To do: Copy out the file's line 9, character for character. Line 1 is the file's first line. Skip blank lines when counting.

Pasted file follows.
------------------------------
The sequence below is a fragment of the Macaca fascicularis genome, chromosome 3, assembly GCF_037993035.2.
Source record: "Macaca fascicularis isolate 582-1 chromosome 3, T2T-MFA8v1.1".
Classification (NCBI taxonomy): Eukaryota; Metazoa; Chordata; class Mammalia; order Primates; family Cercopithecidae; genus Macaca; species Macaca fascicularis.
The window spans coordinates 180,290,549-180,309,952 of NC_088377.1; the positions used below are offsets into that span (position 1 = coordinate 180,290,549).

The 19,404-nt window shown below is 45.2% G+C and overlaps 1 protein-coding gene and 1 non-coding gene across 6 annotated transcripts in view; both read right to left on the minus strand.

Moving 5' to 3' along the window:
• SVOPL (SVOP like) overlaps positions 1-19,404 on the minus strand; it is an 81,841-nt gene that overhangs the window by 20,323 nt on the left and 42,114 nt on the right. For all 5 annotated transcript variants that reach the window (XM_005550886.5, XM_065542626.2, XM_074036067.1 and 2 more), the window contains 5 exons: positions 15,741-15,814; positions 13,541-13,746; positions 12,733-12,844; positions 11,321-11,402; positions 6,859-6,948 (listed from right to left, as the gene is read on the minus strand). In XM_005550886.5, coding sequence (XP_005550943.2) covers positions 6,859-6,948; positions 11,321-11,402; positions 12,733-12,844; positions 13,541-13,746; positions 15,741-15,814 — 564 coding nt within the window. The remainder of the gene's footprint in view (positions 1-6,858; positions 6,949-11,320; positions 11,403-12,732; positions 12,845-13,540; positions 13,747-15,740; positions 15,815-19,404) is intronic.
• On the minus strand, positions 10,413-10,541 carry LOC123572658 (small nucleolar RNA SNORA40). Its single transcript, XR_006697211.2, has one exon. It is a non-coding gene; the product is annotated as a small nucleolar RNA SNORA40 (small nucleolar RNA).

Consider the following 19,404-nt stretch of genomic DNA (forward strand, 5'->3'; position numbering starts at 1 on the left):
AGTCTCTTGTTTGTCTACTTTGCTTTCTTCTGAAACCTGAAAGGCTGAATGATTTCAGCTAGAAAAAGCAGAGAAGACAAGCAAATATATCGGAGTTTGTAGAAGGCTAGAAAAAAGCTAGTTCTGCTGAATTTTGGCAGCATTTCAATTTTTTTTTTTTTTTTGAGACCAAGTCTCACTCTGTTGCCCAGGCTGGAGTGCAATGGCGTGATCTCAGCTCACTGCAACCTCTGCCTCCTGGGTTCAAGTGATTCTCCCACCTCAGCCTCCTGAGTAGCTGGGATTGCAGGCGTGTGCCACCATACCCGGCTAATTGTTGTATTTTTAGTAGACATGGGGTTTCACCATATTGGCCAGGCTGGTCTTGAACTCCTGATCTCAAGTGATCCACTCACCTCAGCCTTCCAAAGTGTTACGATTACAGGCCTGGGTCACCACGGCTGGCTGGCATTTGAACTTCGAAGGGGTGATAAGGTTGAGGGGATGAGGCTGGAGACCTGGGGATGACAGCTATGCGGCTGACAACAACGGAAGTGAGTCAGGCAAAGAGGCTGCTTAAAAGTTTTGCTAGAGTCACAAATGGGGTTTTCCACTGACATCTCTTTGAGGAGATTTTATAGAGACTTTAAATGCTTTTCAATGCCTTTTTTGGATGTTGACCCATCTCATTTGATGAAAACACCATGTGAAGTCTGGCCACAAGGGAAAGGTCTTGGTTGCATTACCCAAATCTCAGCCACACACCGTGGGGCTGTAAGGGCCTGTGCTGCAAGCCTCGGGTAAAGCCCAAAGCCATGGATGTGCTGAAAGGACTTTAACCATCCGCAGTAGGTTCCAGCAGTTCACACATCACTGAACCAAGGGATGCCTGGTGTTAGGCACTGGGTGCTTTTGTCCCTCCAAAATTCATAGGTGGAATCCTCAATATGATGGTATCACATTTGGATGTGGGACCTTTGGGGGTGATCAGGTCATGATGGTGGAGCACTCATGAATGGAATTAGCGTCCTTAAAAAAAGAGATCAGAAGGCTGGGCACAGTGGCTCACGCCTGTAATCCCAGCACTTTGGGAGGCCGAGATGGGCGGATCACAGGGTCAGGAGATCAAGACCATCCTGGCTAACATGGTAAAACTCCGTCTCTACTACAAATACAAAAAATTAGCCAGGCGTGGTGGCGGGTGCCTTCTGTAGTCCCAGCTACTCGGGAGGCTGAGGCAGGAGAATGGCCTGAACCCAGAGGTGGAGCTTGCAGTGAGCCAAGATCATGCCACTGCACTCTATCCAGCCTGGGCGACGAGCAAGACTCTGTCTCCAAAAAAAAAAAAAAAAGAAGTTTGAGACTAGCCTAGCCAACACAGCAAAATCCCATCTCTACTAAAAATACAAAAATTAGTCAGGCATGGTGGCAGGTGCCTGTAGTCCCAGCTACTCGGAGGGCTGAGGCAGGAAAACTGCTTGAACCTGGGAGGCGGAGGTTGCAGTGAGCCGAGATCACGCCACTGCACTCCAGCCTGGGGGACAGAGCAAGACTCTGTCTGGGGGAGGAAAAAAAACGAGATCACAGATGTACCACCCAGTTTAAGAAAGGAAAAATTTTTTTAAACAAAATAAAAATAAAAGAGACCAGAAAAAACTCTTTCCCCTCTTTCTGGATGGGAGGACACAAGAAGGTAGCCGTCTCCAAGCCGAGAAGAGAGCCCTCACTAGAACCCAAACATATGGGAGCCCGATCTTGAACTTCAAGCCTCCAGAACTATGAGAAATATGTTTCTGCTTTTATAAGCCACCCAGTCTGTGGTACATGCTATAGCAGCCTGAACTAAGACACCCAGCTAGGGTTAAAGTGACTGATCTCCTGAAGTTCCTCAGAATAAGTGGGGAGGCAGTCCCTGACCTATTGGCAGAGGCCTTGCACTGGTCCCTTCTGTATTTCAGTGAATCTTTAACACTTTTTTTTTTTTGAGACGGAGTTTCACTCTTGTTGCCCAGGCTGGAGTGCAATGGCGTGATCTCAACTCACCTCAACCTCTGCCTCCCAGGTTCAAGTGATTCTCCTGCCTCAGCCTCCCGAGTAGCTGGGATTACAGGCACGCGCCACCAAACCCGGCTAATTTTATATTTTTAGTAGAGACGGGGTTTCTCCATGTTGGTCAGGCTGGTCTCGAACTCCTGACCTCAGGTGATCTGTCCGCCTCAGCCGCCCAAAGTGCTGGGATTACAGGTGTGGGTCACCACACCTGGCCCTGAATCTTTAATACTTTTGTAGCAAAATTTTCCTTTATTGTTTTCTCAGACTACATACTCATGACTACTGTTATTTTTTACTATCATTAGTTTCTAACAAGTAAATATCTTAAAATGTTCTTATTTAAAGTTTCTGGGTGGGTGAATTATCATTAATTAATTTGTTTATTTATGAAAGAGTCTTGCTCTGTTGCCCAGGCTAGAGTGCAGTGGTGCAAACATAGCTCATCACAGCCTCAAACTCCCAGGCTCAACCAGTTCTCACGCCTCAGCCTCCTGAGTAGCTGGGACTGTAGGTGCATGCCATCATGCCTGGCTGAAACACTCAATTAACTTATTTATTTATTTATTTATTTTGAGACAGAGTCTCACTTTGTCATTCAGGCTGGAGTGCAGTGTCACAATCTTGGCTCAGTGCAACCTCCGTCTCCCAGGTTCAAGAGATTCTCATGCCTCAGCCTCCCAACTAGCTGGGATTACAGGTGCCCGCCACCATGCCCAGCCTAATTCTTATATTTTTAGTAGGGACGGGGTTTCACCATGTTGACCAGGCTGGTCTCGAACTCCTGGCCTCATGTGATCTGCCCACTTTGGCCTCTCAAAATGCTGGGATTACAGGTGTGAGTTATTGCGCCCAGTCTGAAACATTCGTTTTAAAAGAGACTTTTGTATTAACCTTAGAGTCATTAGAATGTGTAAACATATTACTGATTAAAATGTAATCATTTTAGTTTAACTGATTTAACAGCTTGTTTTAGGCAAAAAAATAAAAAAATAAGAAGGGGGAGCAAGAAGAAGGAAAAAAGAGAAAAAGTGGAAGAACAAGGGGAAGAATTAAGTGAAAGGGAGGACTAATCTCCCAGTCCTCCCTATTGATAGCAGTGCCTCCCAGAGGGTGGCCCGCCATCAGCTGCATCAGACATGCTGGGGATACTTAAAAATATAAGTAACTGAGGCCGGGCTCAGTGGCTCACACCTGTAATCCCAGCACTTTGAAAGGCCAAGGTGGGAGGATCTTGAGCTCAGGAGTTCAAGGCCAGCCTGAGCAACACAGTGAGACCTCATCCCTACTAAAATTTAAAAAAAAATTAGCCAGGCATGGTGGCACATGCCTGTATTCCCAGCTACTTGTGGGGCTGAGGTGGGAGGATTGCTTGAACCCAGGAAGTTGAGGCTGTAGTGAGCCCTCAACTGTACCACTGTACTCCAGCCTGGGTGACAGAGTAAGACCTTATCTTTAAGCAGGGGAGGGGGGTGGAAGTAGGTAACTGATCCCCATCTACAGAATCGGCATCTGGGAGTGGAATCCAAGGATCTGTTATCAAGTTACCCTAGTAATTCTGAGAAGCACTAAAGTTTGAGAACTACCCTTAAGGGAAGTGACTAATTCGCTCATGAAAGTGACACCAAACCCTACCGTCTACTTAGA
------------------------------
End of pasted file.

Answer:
Consider the following 19,404-nt stretch of genomic DNA (forward strand, 5'->3'; position numbering starts at 1 on the left):